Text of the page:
Shootout: Three Mid-Price A/V Receivers Page 7
MOVIE PERFORMANCE As with many a previous Yamaha I've tested, I also found the RX-V2600's palette of "extra" surround modes for movies more usable than average, with far less tendency toward clangy reverb or EQ-colored voices than many other A/V receivers. Nonetheless, I still preferred "straight" Dolby Digital EX or Dolby Pro Logic IIx for most listening, as reproducing more closely what the sound-designers and producers (and artists) intended. The Yamaha dispensed plenty of power for even the most demanding sequences from War of the Worlds, a workout for any system.
On the video side of things, the Yamaha RX-V2600 was unique among these three in its ability to upscale any incoming video signal, digital or analog, to the preferred resolution of your HDTV (480p, 720p, or 1080i) and output it via the HDMI or component-video outputs. That proved very valuable. In my system, for example, the receiver took the standard-definition 480p output from my DVD-recorder/TiVo box and scaled it to 720p, yielding two main benefits. First, there was a very minor improvement in picture quality on my native-720p Samsung DLP set, which showed up as a slightly smoother, "quieter" image. Then there was the simplicity and ease of use from having a single HDMI video/audio connection from the receiver to the TV, including full display of the receiver's onscreen menus through the same cable. And this virtue carries to all other video sources, including analog 480i devices such as VCRs.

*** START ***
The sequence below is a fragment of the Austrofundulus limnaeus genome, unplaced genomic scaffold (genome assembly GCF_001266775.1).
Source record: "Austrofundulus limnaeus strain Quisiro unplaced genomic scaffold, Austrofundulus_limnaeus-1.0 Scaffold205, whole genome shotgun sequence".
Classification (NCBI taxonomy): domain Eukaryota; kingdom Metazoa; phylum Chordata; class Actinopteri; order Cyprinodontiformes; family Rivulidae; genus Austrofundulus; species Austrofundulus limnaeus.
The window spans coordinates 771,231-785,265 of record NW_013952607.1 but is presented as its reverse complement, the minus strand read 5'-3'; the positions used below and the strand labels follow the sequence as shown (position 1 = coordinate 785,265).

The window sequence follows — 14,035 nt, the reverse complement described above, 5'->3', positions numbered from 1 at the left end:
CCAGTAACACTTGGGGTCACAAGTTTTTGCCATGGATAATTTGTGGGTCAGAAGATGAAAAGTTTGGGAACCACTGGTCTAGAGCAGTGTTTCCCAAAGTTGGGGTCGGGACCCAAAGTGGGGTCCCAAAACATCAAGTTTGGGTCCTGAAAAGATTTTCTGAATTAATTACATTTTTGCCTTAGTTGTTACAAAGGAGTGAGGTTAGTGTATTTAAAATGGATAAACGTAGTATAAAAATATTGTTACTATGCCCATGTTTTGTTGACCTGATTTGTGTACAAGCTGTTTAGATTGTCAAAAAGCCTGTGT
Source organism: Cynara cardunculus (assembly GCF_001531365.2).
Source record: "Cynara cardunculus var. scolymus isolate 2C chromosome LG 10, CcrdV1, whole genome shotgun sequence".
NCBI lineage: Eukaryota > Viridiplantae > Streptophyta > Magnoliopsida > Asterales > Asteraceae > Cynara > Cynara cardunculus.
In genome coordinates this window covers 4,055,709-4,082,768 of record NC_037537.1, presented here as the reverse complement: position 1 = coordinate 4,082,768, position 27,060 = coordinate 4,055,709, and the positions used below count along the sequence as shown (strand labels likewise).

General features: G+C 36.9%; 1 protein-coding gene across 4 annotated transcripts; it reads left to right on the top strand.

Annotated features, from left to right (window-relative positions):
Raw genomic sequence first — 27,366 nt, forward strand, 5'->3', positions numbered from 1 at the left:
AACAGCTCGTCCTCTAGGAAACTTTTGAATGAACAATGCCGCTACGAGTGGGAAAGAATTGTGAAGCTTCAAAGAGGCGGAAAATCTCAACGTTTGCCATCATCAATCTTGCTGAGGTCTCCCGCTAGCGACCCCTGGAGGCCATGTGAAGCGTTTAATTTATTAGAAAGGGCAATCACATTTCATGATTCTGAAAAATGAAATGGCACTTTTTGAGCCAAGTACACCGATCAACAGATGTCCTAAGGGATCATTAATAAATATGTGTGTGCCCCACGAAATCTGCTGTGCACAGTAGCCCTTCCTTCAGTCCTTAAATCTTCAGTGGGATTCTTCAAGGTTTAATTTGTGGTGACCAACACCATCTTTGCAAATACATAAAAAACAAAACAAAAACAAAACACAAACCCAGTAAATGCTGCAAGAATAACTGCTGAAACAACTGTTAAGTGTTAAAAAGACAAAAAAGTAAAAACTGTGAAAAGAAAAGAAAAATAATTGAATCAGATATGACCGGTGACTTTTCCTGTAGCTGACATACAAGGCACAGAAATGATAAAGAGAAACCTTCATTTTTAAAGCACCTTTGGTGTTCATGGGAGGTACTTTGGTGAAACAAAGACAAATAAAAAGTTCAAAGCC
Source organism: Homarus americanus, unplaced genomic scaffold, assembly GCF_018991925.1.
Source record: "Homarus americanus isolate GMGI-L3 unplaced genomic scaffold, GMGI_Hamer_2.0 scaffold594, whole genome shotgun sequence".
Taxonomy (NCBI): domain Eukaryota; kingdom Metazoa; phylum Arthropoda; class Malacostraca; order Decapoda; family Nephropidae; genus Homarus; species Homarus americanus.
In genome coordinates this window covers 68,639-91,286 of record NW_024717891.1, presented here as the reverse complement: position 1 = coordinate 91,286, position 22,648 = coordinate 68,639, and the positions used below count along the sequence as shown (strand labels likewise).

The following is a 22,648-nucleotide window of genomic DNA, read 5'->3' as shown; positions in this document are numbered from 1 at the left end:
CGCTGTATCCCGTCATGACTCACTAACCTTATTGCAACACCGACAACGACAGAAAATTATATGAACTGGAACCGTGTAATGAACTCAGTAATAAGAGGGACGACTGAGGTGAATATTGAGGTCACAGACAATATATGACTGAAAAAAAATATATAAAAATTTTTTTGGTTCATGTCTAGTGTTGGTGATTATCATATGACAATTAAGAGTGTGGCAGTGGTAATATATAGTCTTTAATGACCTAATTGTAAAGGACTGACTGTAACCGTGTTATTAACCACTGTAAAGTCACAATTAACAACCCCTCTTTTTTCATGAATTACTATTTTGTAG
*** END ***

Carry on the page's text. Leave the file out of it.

EASE OF USE Yamaha ships two remotes with the RX-V2600, including a full-system model and a smaller wand for remote zone use. The company's full remote layout has changed comparatively little over the past few model years, probably because it's a good one. I found its handset unfancy, comparatively legible, and easy to use. I had one gripe about the Yamaha's ergonomics, though: There's no easy, quick way to temporarily adjust the individual channel levels. So if, for example, you want to adjust the center channel level to make dialogue more intelligible, or goose up the surrounds a bit, you must thumb several levels deep into the menus. This is mitigated somewhat by six System Memory presets you can customize with surround settings, speaker levels, and other parameters. The first two of these can be recalled via direct remote-control buttons, but calling up any of the other four requires another trip to the menus.